The unverified complaint initiating this case sought recovery of $1,313.97 “for money loaned by plaintiff to defendant and [which defendant] has failed and refused to pay.” Although filed on 27 August 1987, the complaint was not served on defendant until 25 January 1989. In a verified answer filed 14 March 1989, defendant denied that plaintiff had loaned him any money and also pled a Uniform Commercial Code statute of limitations as an affirmative defense. See N.C.G.S. § 25-2-725 (1986).
Defendant also filed a motion for summary judgment on 14 March 1989 in support of which he attached a consumer credit installment sales contract and two affidavits. These materials established that defendant had entered into a contract for the purchase of stereo equipment from Audio Systems of Charlotte on 11 June 1977. Further, pursuant to the contract defendant had agreed to finance the purchase of the equipment by making monthly payments, the first of which was to be made on 11 July 1977, and the last of which was due on 11 June 1979. Defendant admitted that he failed to make all of the required payments. However, defendant averred that, assuming that plaintiff was a successor in interest to Audio Systems, plaintiff’s claim against defendant was barred because plaintiff failed to initiate the suit within the period allowed under the relevant statute of limitations. Defendant’s motion (as well as his answer) included a prayer for his attorney’s fees pursuant to N.C.G.S. § 6-21.5.
In opposition to defendant’s motion, an employee of the plaintiff’s successor in interest filed an affidavit detailing attempts to *256locate defendant during 1977 and 1978. It stated, inter alia, that after such numerous unsuccessful attempts,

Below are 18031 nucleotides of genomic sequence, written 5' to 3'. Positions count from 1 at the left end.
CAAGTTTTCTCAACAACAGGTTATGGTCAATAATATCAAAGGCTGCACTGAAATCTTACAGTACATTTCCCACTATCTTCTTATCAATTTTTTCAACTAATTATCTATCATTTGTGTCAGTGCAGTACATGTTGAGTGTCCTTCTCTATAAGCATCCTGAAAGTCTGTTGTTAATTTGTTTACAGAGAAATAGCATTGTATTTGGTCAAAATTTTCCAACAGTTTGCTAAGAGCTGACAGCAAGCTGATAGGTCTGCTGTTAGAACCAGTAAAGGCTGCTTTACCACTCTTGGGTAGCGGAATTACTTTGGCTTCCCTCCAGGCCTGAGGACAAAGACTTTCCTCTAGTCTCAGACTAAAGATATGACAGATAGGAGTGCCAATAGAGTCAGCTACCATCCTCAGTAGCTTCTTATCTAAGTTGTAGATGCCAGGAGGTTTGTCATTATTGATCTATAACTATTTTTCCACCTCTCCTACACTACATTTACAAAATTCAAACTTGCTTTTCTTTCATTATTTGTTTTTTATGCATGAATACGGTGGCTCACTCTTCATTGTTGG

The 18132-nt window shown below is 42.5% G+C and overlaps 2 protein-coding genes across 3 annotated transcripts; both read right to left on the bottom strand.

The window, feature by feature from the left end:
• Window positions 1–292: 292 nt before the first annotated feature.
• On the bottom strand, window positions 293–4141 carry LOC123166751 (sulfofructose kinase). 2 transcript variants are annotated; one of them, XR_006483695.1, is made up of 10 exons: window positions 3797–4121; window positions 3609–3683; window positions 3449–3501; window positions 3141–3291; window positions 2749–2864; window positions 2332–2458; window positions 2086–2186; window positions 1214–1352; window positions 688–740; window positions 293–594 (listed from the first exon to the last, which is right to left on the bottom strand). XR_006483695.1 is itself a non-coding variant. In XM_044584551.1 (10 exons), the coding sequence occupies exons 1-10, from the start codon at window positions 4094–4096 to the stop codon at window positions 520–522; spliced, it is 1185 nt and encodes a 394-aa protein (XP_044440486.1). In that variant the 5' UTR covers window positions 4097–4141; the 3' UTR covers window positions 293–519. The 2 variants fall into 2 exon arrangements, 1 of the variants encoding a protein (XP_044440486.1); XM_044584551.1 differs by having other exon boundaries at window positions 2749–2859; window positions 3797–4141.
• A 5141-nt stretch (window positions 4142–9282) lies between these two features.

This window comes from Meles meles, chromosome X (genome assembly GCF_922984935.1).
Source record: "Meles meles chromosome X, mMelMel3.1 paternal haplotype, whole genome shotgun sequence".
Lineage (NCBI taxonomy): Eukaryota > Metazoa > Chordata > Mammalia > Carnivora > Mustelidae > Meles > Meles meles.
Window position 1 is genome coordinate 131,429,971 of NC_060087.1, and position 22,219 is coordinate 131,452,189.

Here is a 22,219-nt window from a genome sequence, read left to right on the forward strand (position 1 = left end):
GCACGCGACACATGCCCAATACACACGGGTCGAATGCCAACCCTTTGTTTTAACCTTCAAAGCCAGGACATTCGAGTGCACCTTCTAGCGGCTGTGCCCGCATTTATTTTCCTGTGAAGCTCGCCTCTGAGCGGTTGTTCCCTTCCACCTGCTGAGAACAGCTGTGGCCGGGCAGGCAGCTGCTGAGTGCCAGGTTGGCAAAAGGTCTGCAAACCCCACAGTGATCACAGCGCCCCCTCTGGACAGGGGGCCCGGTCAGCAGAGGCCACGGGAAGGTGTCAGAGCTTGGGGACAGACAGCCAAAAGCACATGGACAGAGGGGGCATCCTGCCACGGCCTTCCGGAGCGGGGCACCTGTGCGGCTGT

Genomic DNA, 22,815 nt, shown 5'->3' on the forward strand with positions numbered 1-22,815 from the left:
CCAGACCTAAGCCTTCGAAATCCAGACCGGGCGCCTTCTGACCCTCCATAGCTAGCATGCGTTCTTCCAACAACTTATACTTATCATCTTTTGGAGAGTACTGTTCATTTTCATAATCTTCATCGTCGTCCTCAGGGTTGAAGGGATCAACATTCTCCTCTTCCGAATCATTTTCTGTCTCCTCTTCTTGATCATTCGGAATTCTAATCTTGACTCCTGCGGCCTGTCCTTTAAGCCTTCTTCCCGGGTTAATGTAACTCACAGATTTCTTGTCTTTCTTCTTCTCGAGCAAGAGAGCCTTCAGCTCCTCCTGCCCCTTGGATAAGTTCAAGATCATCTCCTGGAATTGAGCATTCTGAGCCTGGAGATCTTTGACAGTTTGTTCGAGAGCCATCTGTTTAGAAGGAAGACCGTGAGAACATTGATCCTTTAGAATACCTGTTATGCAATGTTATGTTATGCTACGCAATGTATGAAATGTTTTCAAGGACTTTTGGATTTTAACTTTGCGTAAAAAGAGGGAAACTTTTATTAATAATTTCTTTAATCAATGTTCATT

28. On September 28, 1978, plaintiff . . . “charged off” defendant’s debt to plaintiff as allowed by law, although plaintiff continued to “skip trace” defendant from time to time.
Plaintiff’s attorney in the present action also executed and filed an affidavit in which he recited various attempts he had made to locate defendant between late December 1984 and January 1989 and to serve him with the complaint.
After a hearing, summary judgment was entered in favor of defendant. The district court also awarded defendant an attorney’s fee of $300.00 pursuant to N.C.G.S. § 6-21.5. Plaintiff appealed, and the Court of Appeals affirmed. This Court granted plaintiff’s petition to review “the specific question of whether or not the mere filing of a complaint on a claim upon which the statute of limitations has run constitutes a complete absence of a justiciable issue of law, in view of the mandatory requirements of the defense of the statute of limitations being raised in a responsive pleading and the consequences of a waiver of such defense.”
This case presents an opportunity for this Court to review an award of an attorney’s fee under N.C.G.S. § 6-21.5. This statute provides as follows: